The Premier League will speak to the players' union and the managers' association as it emerged that Wayne Rooney is set to escape with a warning and a possible fine after his foul-mouthed hat-trick celebration at West Ham United on Saturday.
The league is understood to be concerned at the apparent flouting of the Respect campaign by players and managers, and believes that the PFA and LMA combined will carry enough clout to bring their members into line.
The Premier League's chief executive, Richard Scudamore, last week announced a crackdown on the "unacceptable" behaviour by players and managers towards referees, saying: "The clubs unanimously backed the idea that at the start of next season we want to raise the bar."
Those comments were seized on by Rooney's manager, Sir Alex Ferguson, who accused Scudamore of "jumping off a high diving board without thinking about it". But the Premier League believes that football is being tarnished by behaviour such as Rooney's and worries that the commercial appeal of the game may be harmed.
The Football Association has studied the footage from the West Ham match but the Manchester United striker is unlikely to face the damaging sanction of a domestic ban as his team close in on a record 19th league title.
The 25-year-old has apologised for the outburst, which followed his penalty in the 79th minute that took United 3-2 up after being 2-0 down. United went on to win the game 4-2 and they lead Arsenal, who drew 0-0 at home to Blackburn Rovers, by seven points, having played one game more.
Rooney gave vent to his emotion down the lens of a Sky TV camera and the broadcaster was moved to apologise immediately via its commentator Rob Hawthorne. It is understood that Sky did not receive a significant volume of viewer complaints while the incident was not brought to the attention of the Metropolitan police's match commander and, as such, the force has no involvement.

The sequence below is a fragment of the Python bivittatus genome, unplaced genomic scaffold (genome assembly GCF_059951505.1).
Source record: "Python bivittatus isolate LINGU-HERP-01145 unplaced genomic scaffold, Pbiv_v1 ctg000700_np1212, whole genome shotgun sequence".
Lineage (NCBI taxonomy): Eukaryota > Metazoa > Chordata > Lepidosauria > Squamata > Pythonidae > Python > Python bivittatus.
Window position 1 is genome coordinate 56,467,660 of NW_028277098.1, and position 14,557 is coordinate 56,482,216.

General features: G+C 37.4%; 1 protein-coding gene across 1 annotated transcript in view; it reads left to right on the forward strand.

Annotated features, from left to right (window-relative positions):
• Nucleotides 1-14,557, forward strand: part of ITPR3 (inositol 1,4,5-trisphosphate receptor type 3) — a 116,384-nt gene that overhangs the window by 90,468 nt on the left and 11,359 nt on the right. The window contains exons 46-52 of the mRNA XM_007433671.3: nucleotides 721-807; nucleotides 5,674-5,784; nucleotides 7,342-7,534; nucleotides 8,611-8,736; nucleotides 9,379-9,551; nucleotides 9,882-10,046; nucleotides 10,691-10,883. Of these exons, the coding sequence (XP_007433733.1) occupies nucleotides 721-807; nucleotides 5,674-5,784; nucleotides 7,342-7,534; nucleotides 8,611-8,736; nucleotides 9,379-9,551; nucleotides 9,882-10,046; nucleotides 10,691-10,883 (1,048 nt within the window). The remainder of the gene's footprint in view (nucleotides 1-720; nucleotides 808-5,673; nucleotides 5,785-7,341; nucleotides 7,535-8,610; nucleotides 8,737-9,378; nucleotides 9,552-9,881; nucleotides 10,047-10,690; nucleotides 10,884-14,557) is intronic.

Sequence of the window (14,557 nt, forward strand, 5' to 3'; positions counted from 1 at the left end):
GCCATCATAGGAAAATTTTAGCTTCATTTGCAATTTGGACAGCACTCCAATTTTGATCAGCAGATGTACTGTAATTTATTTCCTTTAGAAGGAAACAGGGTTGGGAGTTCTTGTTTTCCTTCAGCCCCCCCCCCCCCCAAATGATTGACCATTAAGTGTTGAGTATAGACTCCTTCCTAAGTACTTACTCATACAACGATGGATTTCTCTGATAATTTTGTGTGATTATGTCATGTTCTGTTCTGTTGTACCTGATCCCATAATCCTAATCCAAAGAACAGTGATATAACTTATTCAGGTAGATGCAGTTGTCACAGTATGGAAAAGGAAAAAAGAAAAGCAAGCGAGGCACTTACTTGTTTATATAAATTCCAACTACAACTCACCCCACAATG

The FA, however, feels duty-bound to act, given that the referee, Lee Mason, was in no position to see and report the incident. The FA's governance unit will assess the footage on Monday, with a view to deciding whether to charge Rooney with bringing the game into disrepute.
"There will be a decision tomorrow [Monday]," said Sir Trevor Brooking, the FA's head of development. "It was a surprise, after a scoring a hat-trick, to react that way. It is something we will have to look at."
Rooney's timing was inopportune, given that the outburst came hard on the heels of the attempt by Scudamore to reinforce the Respect campaign. Although that was principally to target "unacceptable" criticism of, and behaviour towards, referees, it has focused minds on the issue of indiscipline. Ferguson is serving a five‑match touchline ban for his comments about the referee Martin Atkinson.
It is not the first time that Rooney has courted controversy by airing his views in the heat of the moment on camera. At the World Cup finals last summer, when England were booed off by their supporters after the 0-0 draw against Algeria, he turned to a camera and questioned their loyalty. "Nice to see your own fans booing you," he said, sarcastically. "If that's what loyal support is ... for fuck's sake."
It was more difficult to make out precisely what Rooney said at Upton Park but the gist of his defiance was clear. Sky Sports News later chose to pixelate Rooney's mouth when they screened the reruns of the celebration.
"I want to apologise for any offence that may have been caused by my goal celebration, especially any parents or children that were watching," Rooney said in a statement released by United. "Emotions were running high, and on reflection my heat-of-the-moment reaction was inappropriate. It was not aimed at anyone in particular."
Rio Ferdinand urged the media, via his Twitter account, to lay off his team-mate. "newspapers+radio, come on give wayne a break he knows what he did was wrong and he has apologised, spoke 2 him this morning+genuinely sorry..," United's injured defender wrote.
The FA's rules state: "A participant shall at all times act in the best interests of the game and shall not act in any manner which is improper or brings the game into disrepute or use any one, or a combination of, violent conduct, serious foul play, threatening, abusive, indecent or insulting words or behaviour."
guardian.co.uk © Guardian News and Media Limited 2010